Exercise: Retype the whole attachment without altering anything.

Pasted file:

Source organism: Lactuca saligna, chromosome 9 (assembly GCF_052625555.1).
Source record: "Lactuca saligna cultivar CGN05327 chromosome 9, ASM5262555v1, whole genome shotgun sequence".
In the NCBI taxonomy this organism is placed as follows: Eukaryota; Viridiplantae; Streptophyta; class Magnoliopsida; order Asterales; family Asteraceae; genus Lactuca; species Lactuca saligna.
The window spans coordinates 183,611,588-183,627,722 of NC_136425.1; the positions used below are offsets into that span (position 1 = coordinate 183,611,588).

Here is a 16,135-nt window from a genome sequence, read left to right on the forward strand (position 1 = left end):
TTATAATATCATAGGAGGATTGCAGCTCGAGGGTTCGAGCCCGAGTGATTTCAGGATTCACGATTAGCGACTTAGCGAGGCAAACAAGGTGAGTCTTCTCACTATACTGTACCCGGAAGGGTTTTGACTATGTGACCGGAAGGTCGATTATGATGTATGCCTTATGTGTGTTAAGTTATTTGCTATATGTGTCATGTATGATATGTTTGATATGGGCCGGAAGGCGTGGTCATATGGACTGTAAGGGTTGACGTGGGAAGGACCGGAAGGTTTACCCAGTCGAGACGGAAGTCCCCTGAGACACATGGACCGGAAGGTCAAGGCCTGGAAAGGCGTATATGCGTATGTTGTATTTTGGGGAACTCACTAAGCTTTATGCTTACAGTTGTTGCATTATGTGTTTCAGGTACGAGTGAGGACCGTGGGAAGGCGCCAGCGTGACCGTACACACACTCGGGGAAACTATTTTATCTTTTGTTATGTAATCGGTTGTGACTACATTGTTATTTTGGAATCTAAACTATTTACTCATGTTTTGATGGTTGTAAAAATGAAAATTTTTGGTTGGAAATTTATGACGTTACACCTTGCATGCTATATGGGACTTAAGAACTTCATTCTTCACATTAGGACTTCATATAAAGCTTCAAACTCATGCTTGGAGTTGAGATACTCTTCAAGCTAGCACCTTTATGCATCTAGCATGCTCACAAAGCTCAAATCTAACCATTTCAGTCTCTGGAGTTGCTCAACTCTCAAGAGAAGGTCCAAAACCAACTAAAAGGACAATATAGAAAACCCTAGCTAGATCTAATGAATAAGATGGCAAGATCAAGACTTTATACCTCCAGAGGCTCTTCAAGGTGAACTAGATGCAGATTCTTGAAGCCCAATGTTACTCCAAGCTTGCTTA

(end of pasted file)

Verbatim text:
Source organism: Lactuca saligna, chromosome 9 (assembly GCF_052625555.1).
Source record: "Lactuca saligna cultivar CGN05327 chromosome 9, ASM5262555v1, whole genome shotgun sequence".
In the NCBI taxonomy this organism is placed as follows: Eukaryota; Viridiplantae; Streptophyta; class Magnoliopsida; order Asterales; family Asteraceae; genus Lactuca; species Lactuca saligna.
The window spans coordinates 183,611,588-183,627,722 of NC_136425.1; the positions used below are offsets into that span (position 1 = coordinate 183,611,588).

Here is a 16,135-nt window from a genome sequence, read left to right on the forward strand (position 1 = left end):
TTATAATATCATAGGAGGATTGCAGCTCGAGGGTTCGAGCCCGAGTGATTTCAGGATTCACGATTAGCGACTTAGCGAGGCAAACAAGGTGAGTCTTCTCACTATACTGTACCCGGAAGGGTTTTGACTATGTGACCGGAAGGTCGATTATGATGTATGCCTTATGTGTGTTAAGTTATTTGCTATATGTGTCATGTATGATATGTTTGATATGGGCCGGAAGGCGTGGTCATATGGACTGTAAGGGTTGACGTGGGAAGGACCGGAAGGTTTACCCAGTCGAGACGGAAGTCCCCTGAGACACATGGACCGGAAGGTCAAGGCCTGGAAAGGCGTATATGCGTATGTTGTATTTTGGGGAACTCACTAAGCTTTATGCTTACAGTTGTTGCATTATGTGTTTCAGGTACGAGTGAGGACCGTGGGAAGGCGCCAGCGTGACCGTACACACACTCGGGGAAACTATTTTATCTTTTGTTATGTAATCGGTTGTGACTACATTGTTATTTTGGAATCTAAACTATTTACTCATGTTTTGATGGTTGTAAAAATGAAAATTTTTGGTTGGAAATTTATGACGTTACACCTTGCATGCTATATGGGACTTAAGAACTTCATTCTTCACATTAGGACTTCATATAAAGCTTCAAACTCATGCTTGGAGTTGAGATACTCTTCAAGCTAGCACCTTTATGCATCTAGCATGCTCACAAAGCTCAAATCTAACCATTTCAGTCTCTGGAGTTGCTCAACTCTCAAGAGAAGGTCCAAAACCAACTAAAAGGACAATATAGAAAACCCTAGCTAGATCTAATGAATAAGATGGCAAGATCAAGACTTTATACCTCCAGAGGCTCTTCAAGGTGAACTAGATGCAGATTCTTGAAGCCCAATGTTACTCCAAGCTTGCTTA